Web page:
With the exclusive tribal museum becoming operational on Tuesday, devotees thronging to the historic Medaram village for the Sammakka–Saralakka jatara can now get an insight into the life and culture of Adivasi and Koya tribes.
The State government spent ₹3 crore to build a three storied building which displays tools used by the Adivasi tribals and artifacts manifesting the life and culture of the Koya tribals.
Earlier, visits to Medaram typically involved camping in the wilderness and paying obeisance to the tribal goddess. Walking through the maze of street vendors was another routine for the devotees and the museum has added another stop now.
The circular museum building, decorated with murals, has been attracting the devotees to get to know the lifestyle and tools outside of tribal cultures. The visitors take an L shaped walk-through corridor displaying tribal lifestyles, customs and traditions.
Many visitors were observed taking ‘selfies’ and photographs inside and outside the museum. Enthusiastic visitors were also vying to take photographs with life-sized sculptures of traditional Koyas.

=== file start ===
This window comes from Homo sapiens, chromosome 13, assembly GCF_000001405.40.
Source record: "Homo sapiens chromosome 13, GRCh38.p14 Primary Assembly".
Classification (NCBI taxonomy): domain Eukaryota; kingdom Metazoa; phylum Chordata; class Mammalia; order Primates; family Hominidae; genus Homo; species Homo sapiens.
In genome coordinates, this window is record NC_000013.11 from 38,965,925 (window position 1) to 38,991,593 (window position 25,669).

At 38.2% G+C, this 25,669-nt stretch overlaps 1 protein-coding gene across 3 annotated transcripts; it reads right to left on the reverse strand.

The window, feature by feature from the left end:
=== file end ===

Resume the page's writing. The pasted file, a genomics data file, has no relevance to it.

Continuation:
Speaking to The Hindu , District Collector R.V. Karnan said that the museum has six conceptual displays. The displays include tribal artefacts of 12th century, sculptures and paintings, photos, videos and replicas of Sammakka altar among others. A green coloured wheel depicting Sammakka’s journey from birth to achieving divinity is a prime attraction.
To showcase the tribal lifestyle, model bamboo machans (cots) have been laid out on the museum grounds. Some photos display the pre-historic stone structures such as dolmens and menhirs that are part of Koya tribal culture.